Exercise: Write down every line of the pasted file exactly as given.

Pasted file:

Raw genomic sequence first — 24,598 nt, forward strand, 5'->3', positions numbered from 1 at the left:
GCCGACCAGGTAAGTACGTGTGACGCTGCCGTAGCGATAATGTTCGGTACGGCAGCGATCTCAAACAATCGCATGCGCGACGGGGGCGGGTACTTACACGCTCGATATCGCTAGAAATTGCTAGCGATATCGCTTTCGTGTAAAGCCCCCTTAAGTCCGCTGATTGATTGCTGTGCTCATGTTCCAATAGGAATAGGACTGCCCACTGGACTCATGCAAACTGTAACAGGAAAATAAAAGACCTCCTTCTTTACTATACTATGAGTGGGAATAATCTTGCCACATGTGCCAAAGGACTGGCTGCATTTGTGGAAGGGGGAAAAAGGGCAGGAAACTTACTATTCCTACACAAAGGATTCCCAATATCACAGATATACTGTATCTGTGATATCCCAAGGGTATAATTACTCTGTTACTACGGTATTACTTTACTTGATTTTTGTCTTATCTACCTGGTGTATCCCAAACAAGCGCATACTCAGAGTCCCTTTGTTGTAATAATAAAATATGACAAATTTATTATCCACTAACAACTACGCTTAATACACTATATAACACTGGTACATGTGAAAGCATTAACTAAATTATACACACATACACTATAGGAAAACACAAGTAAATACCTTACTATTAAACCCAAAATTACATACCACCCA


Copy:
Raw genomic sequence first — 24,598 nt, forward strand, 5'->3', positions numbered from 1 at the left:
GCCGACCAGGTAAGTACGTGTGACGCTGCCGTAGCGATAATGTTCGGTACGGCAGCGATCTCAAACAATCGCATGCGCGACGGGGGCGGGTACTTACACGCTCGATATCGCTAGAAATTGCTAGCGATATCGCTTTCGTGTAAAGCCCCCTTAAGTCCGCTGATTGATTGCTGTGCTCATGTTCCAATAGGAATAGGACTGCCCACTGGACTCATGCAAACTGTAACAGGAAAATAAAAGACCTCCTTCTTTACTATACTATGAGTGGGAATAATCTTGCCACATGTGCCAAAGGACTGGCTGCATTTGTGGAAGGGGGAAAAAGGGCAGGAAACTTACTATTCCTACACAAAGGATTCCCAATATCACAGATATACTGTATCTGTGATATCCCAAGGGTATAATTACTCTGTTACTACGGTATTACTTTACTTGATTTTTGTCTTATCTACCTGGTGTATCCCAAACAAGCGCATACTCAGAGTCCCTTTGTTGTAATAATAAAATATGACAAATTTATTATCCACTAACAACTACGCTTAATACACTATATAACACTGGTACATGTGAAAGCATTAACTAAATTATACACACATACACTATAGGAAAACACAAGTAAATACCTTACTATTAAACCCAAAATTACATACCACCCA